Tamar Kordzaia (right), one of the young lawyers who worked on the proposals, says the aim of the report was to listen to different ideas about making the media watchdog independent and transparent, in preparation for a bill in parliament. (Photo: Mari Nikuradze.)

TBILISI, DFWatch – A civil rights group in Georgia wants a new set of rules to ensure that the country’s media watchdog becomes more independent.

Georgian Young Lawyer’s Association (GYLA) last year criticized the present chair of the communications regulatory commission, Irakli Chikovani, for having a conflict of interest.

In a study GYLA found that Ckikovani had refrained from acting against TV stations that showed more commercials than the rules allow. As 35% owner of the largest advertisement firm Magi Style, he stands to benefit from his own inaction.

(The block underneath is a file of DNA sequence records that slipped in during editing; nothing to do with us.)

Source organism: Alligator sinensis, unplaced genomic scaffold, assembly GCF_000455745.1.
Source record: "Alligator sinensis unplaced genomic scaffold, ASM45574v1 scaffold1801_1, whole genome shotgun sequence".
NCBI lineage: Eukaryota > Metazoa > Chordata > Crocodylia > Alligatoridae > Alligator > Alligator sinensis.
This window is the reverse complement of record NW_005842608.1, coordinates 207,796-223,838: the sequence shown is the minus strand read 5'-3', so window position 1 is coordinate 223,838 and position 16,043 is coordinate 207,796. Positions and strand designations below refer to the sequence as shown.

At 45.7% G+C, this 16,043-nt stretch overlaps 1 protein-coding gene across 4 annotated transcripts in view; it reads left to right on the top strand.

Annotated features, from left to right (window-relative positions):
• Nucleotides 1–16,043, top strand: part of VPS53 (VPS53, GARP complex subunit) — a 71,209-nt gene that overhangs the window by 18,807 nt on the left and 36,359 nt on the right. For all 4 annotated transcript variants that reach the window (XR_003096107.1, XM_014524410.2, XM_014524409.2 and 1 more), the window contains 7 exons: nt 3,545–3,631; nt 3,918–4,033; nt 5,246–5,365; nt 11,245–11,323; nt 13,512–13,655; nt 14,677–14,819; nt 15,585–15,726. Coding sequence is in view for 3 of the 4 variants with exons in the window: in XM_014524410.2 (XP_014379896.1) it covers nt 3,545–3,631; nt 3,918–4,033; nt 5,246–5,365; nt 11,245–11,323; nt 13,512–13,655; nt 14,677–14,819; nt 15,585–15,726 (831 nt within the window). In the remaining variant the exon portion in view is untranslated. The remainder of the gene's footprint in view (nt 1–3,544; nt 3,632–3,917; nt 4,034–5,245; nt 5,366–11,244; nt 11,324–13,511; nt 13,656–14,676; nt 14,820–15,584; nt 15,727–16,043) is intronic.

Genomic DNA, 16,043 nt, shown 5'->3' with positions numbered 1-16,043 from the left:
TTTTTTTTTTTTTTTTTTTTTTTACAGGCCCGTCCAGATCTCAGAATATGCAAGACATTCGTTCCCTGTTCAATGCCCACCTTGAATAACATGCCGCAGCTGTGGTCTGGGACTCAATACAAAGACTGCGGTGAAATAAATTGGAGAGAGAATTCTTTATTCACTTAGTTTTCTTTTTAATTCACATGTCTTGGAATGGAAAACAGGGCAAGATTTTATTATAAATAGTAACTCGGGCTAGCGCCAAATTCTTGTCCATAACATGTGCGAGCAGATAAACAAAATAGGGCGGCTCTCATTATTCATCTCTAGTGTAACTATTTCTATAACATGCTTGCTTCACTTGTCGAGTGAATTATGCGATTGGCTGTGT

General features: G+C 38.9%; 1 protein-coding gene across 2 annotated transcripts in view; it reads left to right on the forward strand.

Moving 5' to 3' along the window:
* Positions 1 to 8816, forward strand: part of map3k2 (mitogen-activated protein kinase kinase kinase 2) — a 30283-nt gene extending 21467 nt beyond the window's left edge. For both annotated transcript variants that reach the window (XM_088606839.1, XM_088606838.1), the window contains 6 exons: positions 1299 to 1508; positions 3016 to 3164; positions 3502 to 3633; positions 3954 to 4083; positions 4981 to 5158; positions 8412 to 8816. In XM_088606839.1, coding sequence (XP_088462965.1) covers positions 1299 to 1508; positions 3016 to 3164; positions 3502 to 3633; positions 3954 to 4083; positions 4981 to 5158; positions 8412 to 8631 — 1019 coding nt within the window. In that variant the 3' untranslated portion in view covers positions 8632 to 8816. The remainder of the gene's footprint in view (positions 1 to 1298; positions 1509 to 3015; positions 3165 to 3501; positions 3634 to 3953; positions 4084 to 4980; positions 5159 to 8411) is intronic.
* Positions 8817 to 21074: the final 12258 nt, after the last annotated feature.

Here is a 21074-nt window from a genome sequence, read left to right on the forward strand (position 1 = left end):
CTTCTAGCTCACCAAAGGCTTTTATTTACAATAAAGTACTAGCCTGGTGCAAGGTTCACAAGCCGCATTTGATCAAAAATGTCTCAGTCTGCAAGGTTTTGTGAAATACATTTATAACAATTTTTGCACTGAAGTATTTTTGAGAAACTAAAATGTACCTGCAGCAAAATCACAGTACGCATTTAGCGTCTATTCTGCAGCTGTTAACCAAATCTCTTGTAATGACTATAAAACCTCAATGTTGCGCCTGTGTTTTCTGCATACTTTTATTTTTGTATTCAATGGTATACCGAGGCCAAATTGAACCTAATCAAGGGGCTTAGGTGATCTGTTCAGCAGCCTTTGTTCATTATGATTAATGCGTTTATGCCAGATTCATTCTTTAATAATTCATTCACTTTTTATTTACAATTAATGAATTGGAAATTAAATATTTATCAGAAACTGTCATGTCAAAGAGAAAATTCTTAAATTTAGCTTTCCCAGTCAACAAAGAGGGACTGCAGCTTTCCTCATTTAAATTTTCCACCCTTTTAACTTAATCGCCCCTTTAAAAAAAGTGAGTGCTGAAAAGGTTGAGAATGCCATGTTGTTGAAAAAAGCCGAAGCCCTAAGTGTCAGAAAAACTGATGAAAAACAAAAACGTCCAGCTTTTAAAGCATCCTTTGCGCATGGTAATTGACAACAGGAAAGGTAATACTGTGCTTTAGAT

Now GYLA proposes a set of changes to make sure that future commission members will be more independent.

Today, the Georgian president suggests three candidates to parliament, which then chooses one among them. GYLA proposes to appoint a group of media workers to find candidates for serving on the commission, instead of the president singlehandedly doing this.

The group also proposes an option to have members of the communications regulatory commission dismissed, if twenty thousand signatures are gathered in support of such a demand.

Another safeguard they propose is that any commission member shouldn’t have worked within the media for the last five years before joining the watchdog.